After months of anticipation, The Hepcat will soon bring live jazz – and a mouthwatering menu – to downtown Springfield, Missouri. Co-owners Dylan Fox and Jimmy Rollins have spent the past year remodeling the venue’s massive space, transforming it into a 1930s-inspired jazz club and lounge complete with gleaming wood finishes and a twinkling chandelier. Although Fox and Rollins haven’t determined an exact opening date, The Hepcat will likely open within the next two weeks as the space undergoes its final health inspection and business license approval.

While the venue itself is impressive, the menu is just as jazzy. Fox’s passion for local produce shines in the cocktail menu, complete with offerings like Tomato Water, a twist on an Old Fashioned with Italian gin and a tomato-basil shrub. The duo describes the food menu as “approachable, classic rural American food,” revamping classics like smoked fried chicken, collard greens and mashed potatoes. Overall, The Hepcat promises a nod to the past with a passion for hospitality that’s very 2019. Everything old really is new again.

What’s your perfect day of eating in Springfield? I’d start with brunch at Progress with cocktails and coffee. Then, I’d take a nap and hit Sub Shop and order anything on the menu with Zapp’s chips. I’d have to end my day at Golden Girl with tacos and Daiquiris. –Dylan Fox

I’d start my day at The Order. I had their shrimp and grits last weekend, and it was the best choice I made all day. For lunch, I would go to Grad School – I’m going to stick downtown for my perfect day, since that’s where I live – and I’d grab a burger, fries and a PBR. From there, I’d probably take a nap or hit some golf balls; then for dinner, I’d also do Golden Girl. They have this new sandwich called The Big Dipper, and it’s amazing. It has peppers and pork belly on a really nice piece of bread, and you can dip it in ramen broth. –Jimmy Rollins

How has the local food scene evolved over the past year? It’s definitely growing. Restaurants like Progress offer such a unique dining experience – if you’re visiting from out of town, you absolutely have to go there. The Order’s new menu is also really excellent with Caleb [Stangroom] taking over as head chef. Overall, I think people are paying attention to the city’s creativity and competitiveness. Chefs are listening to their customer base and executing what the customers want to see. –J.R.

For me, the most notable shift is with younger chefs. Younger generations are getting into the kitchen and listening to the trends from halfway across the world, trying to implement those in Springfield. –D.F.

What’s your go-to cocktail at home or on your day off? I’ll go get a bottle of wine and sit in the bath with a bunch of candles. I do love to use chocolate if I’m making a cocktail, so I’ll use chocolate bitters, any kind of vermouth that has chocolate notes to it – I love sweet vermouth with rum or whiskey. –J.R.

My go-to is what’s called a “Hobo Negroni.” It’s a Miller High Life with amaro. –D.F.

What’s your favorite comfort food? We’re big cheeseburger fans over here. I find that a good burger with homemade fries cheers you up pretty quickly. –J.R.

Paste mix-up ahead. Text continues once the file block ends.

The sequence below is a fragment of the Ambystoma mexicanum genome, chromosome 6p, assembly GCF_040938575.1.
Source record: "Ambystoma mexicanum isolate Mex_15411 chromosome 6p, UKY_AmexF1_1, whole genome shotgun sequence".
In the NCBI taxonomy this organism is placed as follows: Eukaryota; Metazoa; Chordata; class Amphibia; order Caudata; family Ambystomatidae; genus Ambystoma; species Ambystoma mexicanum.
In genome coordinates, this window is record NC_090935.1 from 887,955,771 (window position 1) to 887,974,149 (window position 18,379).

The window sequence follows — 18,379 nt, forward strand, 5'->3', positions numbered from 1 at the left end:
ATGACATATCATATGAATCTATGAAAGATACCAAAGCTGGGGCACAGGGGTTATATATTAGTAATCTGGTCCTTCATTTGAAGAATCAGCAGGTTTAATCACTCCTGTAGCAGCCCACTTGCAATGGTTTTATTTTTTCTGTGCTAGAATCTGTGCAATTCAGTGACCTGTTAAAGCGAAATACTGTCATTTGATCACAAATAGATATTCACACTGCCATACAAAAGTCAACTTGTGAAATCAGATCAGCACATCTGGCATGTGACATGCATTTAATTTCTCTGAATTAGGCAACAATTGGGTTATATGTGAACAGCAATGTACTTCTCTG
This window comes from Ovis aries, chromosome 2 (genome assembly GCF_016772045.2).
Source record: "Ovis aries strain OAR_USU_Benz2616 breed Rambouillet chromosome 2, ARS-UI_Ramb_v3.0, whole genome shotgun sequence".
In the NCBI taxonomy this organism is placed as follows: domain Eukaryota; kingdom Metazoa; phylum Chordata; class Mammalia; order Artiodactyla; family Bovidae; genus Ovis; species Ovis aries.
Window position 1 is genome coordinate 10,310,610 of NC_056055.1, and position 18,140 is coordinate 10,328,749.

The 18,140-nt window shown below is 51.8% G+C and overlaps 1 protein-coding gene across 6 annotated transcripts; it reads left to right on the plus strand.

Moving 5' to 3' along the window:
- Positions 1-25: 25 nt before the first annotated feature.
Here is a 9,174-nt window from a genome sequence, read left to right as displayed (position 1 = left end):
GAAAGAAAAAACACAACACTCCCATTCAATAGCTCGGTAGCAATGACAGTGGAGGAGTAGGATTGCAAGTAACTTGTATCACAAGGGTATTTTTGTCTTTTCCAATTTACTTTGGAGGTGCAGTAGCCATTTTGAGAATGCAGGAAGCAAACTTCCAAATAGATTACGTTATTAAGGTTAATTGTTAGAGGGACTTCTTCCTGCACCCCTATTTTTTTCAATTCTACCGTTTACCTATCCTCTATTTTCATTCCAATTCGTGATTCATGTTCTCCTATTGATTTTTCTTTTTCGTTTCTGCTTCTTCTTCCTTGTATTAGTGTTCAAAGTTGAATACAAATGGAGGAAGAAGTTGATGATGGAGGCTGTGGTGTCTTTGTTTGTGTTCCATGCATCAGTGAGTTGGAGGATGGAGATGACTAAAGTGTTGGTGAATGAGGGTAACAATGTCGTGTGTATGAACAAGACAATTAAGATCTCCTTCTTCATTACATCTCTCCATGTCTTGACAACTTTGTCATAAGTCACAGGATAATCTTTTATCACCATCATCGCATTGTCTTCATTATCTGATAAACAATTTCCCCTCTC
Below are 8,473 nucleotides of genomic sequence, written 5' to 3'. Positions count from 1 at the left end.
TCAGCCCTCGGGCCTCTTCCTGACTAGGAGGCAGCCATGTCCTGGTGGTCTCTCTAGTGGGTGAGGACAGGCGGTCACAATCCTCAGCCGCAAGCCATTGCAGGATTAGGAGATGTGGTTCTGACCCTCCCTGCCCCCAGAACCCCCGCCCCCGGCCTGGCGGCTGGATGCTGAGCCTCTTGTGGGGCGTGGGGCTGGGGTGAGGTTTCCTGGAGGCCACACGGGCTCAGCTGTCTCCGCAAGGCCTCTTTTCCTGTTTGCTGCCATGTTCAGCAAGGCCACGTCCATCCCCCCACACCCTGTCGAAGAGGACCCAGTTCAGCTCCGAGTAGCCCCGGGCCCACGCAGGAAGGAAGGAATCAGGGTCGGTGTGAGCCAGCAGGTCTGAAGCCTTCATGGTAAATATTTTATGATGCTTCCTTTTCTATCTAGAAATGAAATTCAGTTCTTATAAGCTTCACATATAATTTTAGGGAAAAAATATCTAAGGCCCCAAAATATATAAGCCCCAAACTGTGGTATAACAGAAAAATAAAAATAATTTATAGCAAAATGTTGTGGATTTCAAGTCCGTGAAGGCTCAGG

It’s all about the meat – you’ve got to have plenty of grease – and a really good cheese. I love the Progress Brunch Burger. –D.F.

I tend to steer toward Grad School and Farmers Gastropub. The Order also does a really awesome burger for dinner. –J.R.

If you could tell home bartenders one thing, what would it be? My whole motto is to keep things simple. There’s this quote: “Be so courageous as to not intervene too much.” It really speaks to me. There are so many great ingredients out there; you have to trust the ingredients enough to let them do their thing. –D.F.

Having some nice tools really makes a home bar. Investing in some good tools and learning a few simple techniques can really elevate your abilities. –J.R.

What is your first food memory? My brother and I essentially grew up on our grandma’s farm. I was a really picky eater as a kid, and I still remember my grandma convincing me that little trees – broccoli – were actually really delicious. The importance of fresh, high-quality produce has really stuck with me over the years. –D.F.

I have a deep affection for pizza. Growing up, I learned to make homemade pizza dough with my mom. We’d keep it really simple. When I got to college, that’s how I paid my bills: I made and delivered pizza for four years. –J.R.

What inspires your cooking? How do you approach R&D at your restaurant, and what inspires that process? For me, it’s my friends and my fellow bartenders. That’s where I get my inspiration and the courage to explore new ideas. Meeting up at bars, bringing them samples, asking, “Guys, what works?” That’s really what inspires me the most. It’s kind of unreal because I’ll go into Golden Girl, and the second I walk in the door there’s four people shouting my name. That community drives me. –J.R.

For cocktail creation, my inspiration is definitely local farmers. Working with Urban Roots Farm for Cocktails on the Farm has totally changed my perspective. For example, I just learned what shiso is – it’s this cool herb that tastes great and is used a lot in Vietnamese cooking. There’s so much to learn from local growers. From there, it’s just trying to understand what works in Springfield; going to bars and seeing what other people are doing. –D.F.

The Hepcat, 220 S. Campbell Ave., Springfield, Missouri, facebook.com/thehepcat

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